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Lyrical Breenge

Stuart A Paterson’s Aye, reviewed by Tom Hubbard

Reviewing the Glasgow-born Irishman Pearse Hutchinson’s Collected Poems, Harry Clifton quoted Alexander Blok’s remark that a poet ‘is a human being by profession.’ The reviewer continued: ‘In the present climate, when poetry is less a fate and more a career-choice, the imperative is to professionalise first and be human second.’ (Metre 12, Autumn 2012). Clifton argued that Hutchinson (1927-2012) exemplified Blok’s statement; as indeed, in my view, does Stuart Paterson. I have to declare an interest: I’ve befriended both Pearse and Stuart, and my knowledge of the men and their art leads me to the view that they’re both human and professional in their poetry, that these two qualities are fused, as ‘a thing inseparate’ (to quote Shakespeare’s Troilus out of context).

When Stuart Paterson was emerging as a poet from the early 1990s, still in his mid-twenties, it was clear he wasn’t going for the easy ‘career-choice’; eschewing what was then fashionable, he resorted to rhyme, metre and musicality, like a true makar. So it was fated that he’d find his native voice in the Scots leid. This came about partly through his growing friendship with the great Scottish Esperanto poet William Auld (1924-2006): Stuart was prompted to consider the very nature of language and languages, as well as the visionary quality of Auld’s work.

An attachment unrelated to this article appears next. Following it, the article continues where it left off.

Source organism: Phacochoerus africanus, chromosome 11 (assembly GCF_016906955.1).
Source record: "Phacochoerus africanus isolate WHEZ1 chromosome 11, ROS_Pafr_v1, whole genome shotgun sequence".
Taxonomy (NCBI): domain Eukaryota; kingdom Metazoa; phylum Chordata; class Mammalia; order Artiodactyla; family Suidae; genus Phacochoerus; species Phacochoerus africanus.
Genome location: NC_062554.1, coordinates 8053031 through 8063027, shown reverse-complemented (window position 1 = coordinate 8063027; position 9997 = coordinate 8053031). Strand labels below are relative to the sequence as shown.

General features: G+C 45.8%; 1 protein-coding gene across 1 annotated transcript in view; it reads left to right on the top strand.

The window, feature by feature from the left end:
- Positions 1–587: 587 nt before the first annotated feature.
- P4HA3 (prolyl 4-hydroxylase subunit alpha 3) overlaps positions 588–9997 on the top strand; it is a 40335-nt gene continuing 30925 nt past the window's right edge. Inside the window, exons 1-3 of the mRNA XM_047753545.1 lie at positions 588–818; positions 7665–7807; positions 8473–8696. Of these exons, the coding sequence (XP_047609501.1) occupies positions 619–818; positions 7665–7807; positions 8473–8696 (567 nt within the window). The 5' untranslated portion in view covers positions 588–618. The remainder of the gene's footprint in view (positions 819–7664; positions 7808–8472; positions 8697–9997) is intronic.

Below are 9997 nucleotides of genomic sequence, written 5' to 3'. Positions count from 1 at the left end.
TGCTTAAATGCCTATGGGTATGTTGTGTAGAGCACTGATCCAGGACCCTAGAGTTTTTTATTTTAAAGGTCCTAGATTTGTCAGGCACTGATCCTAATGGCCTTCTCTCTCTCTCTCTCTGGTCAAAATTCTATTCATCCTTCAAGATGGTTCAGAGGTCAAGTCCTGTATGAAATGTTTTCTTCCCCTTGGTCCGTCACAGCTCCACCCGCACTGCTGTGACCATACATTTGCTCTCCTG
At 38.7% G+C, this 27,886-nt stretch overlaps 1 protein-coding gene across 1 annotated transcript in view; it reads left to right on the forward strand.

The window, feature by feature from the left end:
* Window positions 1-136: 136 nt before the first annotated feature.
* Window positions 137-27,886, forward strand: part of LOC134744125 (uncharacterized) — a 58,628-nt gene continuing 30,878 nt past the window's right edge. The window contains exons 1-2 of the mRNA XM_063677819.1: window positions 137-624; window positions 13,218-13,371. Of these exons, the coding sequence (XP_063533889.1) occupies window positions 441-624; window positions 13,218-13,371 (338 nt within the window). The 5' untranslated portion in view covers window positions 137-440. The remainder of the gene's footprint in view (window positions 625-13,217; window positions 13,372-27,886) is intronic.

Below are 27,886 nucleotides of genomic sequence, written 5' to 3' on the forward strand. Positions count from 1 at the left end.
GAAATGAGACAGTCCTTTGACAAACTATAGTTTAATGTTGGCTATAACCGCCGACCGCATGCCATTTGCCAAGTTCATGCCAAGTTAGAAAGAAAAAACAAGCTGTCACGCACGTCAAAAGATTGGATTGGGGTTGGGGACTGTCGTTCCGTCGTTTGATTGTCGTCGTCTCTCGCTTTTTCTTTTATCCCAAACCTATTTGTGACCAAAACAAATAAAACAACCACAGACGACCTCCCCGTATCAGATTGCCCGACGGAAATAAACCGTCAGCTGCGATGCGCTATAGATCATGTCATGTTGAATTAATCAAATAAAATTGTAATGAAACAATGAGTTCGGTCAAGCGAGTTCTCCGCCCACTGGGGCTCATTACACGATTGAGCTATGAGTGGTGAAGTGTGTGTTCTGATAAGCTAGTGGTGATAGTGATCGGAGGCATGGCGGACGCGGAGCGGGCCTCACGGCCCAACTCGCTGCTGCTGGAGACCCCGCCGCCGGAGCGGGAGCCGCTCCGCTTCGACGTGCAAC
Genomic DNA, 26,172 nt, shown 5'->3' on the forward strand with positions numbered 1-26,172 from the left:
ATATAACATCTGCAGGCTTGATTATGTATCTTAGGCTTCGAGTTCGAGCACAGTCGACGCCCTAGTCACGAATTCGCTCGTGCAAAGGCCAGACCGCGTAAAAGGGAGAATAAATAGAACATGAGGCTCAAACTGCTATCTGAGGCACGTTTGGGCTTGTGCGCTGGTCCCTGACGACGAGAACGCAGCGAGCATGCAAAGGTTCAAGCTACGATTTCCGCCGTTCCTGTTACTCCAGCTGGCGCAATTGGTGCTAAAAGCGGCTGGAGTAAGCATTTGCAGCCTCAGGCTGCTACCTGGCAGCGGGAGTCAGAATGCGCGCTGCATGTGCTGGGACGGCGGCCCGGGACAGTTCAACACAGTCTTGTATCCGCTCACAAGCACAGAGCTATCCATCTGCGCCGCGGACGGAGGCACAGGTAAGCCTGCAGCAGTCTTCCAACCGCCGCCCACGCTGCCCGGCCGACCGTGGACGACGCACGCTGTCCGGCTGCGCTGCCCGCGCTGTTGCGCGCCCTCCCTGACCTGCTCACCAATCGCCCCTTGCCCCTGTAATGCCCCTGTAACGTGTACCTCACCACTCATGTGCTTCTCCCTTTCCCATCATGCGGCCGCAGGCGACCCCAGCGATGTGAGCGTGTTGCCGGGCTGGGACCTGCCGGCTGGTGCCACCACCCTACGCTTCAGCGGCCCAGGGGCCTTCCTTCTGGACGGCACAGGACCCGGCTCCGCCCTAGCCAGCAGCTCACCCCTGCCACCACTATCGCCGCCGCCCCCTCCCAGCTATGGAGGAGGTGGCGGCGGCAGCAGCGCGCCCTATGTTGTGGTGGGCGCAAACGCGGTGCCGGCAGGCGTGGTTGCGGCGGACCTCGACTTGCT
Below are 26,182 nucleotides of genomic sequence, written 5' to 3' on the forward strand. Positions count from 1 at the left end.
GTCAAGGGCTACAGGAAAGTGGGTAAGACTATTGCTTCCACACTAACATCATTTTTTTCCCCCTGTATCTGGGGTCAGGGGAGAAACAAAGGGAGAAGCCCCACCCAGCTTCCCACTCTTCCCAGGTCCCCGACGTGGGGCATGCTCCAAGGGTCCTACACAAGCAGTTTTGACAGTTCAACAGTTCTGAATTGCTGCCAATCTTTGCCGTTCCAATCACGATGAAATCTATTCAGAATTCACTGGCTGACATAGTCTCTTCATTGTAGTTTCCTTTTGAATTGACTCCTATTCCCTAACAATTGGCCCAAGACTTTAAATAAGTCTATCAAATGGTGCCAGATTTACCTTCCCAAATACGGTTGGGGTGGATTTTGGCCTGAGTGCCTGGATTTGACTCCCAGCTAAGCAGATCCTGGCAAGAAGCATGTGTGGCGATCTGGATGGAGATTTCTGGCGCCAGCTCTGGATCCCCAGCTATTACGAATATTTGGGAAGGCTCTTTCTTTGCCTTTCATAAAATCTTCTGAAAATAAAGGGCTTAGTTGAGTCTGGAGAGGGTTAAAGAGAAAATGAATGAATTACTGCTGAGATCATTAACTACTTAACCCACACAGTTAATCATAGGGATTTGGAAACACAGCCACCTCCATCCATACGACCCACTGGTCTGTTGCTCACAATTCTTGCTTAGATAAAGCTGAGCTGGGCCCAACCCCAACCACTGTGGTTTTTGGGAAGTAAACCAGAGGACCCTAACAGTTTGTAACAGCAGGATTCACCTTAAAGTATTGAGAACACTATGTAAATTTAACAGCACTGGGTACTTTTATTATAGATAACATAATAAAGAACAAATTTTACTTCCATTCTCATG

Sparkily introduced by Joy Hendry, Aye is the long-awaited culmination of Stuart Paterson’s work in Scots. The title-poem has an incantatory quality, with deft, darkly ironic use of point and counterpoint. In this collection there’s a welcome interlacing of love and politics, of private and public passions. Stuart Paterson is the master of the lyrical breenge.

As I read and re-read, certain lines lowped oot: ‘Dumfries toits roon / it ain coupit windmills.’ (‘The Toon’); the hilarious ‘Ettercap’, with its warsles against the eponymous pest – ‘It’s muckle, terrible an affy – / the ettercap-destroyin baffy.’ The Scots language itself is the matter of ‘Leid’: ‘Eneuch we ken, wi ilk howpfu braith / the daith o ony leid’s a kintra’s daith.’ For me, this echoes Pearse Hutchinson, a poet at ease in leids as diverse as Galician, Irish, and Scots: ‘Ghosts are cruel, / and ghosts of suicides more cruel still. / To kill a language is to kill one’s self.’

Stuart possesses the intellect, the imagination, the virr of his Scots, to follow Bill Auld in attempting the long poem in the leid. Bill lived in Dollar; at the other end of Glendevon, T.S. Law (1916-97) was as ambitious in Scots as was Bill in Esperanto. Stuart bydes by the Solway. Epics can grow in quiet corners: go for it, Stuart.

He concludes his pamphlet with lines that pose both artistic and political challenge: ‘things we thocht had come tae pass / hae only noo jist stertit.’ Aye, indeed.

Note – this review was originally commissioned by Bella Caledonia

2 thoughts on “Lyrical Breenge

  1. Can’t wait to read this modern classic! Simply brilliant!!!…

    1. Thanks Lisa, hope you enjoy it when you do come to read it!

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